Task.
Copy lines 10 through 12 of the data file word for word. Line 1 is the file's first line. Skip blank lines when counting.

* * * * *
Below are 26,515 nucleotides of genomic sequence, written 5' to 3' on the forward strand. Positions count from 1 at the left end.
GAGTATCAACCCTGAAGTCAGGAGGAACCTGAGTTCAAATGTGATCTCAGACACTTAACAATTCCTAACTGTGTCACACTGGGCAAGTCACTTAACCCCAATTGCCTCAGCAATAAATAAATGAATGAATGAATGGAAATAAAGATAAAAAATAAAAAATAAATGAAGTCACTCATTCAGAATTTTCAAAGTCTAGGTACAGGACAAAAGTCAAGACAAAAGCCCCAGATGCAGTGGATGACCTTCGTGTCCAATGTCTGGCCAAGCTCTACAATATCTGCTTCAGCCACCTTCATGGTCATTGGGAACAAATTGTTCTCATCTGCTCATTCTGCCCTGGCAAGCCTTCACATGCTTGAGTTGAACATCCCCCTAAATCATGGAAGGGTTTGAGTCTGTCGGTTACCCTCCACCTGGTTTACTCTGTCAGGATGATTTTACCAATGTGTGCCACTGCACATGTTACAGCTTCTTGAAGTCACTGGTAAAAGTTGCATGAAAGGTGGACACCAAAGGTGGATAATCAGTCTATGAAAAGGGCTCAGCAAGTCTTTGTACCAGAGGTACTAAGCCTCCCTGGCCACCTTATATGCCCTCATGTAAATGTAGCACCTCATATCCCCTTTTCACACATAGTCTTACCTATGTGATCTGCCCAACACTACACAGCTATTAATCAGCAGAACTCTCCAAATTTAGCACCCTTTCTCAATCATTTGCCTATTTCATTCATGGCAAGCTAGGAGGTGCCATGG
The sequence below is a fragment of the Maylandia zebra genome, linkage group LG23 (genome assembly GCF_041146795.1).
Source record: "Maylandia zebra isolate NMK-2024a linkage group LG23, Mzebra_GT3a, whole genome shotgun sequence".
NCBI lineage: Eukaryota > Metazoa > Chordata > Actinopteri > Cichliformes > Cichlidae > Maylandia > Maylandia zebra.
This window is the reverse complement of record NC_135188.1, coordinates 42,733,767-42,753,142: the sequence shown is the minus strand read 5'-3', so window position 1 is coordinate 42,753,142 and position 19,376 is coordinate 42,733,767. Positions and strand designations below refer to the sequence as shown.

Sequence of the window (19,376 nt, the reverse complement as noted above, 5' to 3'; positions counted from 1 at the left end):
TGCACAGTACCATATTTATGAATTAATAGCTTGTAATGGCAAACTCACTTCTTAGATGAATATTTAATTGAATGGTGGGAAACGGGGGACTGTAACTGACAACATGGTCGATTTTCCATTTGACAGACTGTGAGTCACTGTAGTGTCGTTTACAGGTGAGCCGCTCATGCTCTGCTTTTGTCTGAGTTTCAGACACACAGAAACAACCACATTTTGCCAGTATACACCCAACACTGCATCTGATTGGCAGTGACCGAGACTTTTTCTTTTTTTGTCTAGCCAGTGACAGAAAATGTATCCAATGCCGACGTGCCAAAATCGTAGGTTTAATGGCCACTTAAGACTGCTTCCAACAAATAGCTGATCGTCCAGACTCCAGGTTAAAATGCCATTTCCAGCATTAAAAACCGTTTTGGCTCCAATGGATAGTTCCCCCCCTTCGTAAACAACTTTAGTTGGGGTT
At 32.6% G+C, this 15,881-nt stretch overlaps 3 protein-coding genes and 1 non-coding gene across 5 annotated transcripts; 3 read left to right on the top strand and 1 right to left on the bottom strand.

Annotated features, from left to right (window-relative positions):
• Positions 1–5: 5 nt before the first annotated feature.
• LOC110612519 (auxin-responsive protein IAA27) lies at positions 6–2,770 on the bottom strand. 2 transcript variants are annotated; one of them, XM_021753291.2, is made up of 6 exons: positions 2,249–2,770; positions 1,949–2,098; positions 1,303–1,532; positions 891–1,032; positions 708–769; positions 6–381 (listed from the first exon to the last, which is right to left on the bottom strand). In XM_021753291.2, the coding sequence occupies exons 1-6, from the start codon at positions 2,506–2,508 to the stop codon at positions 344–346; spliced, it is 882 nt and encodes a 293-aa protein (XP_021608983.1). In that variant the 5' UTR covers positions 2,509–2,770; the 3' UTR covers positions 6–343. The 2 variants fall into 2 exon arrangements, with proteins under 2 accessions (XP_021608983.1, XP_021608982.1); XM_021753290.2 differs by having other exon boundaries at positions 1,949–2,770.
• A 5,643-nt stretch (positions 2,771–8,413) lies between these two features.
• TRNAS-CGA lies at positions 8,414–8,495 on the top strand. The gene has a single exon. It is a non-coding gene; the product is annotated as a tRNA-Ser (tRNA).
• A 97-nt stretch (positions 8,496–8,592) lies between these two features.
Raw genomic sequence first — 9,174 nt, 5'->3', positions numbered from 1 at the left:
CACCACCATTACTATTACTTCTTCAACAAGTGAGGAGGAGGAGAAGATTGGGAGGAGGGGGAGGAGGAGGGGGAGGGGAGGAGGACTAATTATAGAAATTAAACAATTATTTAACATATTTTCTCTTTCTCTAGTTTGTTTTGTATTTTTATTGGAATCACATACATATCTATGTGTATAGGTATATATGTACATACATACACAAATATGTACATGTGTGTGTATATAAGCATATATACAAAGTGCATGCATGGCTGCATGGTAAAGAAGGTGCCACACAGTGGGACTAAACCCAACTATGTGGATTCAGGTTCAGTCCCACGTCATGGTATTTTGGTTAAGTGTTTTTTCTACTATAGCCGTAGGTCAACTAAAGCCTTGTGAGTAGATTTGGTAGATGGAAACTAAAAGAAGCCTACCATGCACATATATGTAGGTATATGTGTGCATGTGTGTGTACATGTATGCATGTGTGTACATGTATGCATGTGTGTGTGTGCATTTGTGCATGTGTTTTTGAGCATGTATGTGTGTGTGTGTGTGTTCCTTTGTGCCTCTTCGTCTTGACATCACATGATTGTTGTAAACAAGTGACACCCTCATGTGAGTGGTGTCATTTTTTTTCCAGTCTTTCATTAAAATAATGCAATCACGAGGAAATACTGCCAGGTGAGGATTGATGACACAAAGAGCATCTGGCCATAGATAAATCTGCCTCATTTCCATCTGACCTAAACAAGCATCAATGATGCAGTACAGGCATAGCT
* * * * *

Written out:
Annotated features, from left to right (window-relative positions):
• Positions 1–5: 5 nt before the first annotated feature.
• LOC110612519 (auxin-responsive protein IAA27) lies at positions 6–2,770 on the bottom strand. 2 transcript variants are annotated; one of them, XM_021753291.2, is made up of 6 exons: positions 2,249–2,770; positions 1,949–2,098; positions 1,303–1,532; positions 891–1,032; positions 708–769; positions 6–381 (listed from the first exon to the last, which is right to left on the bottom strand). In XM_021753291.2, the coding sequence occupies exons 1-6, from the start codon at positions 2,506–2,508 to the stop codon at positions 344–346; spliced, it is 882 nt and encodes a 293-aa protein (XP_021608983.1). In that variant the 5' UTR covers positions 2,509–2,770; the 3' UTR covers positions 6–343. The 2 variants fall into 2 exon arrangements, with proteins under 2 accessions (XP_021608983.1, XP_021608982.1); XM_021753290.2 differs by having other exon boundaries at positions 1,949–2,770.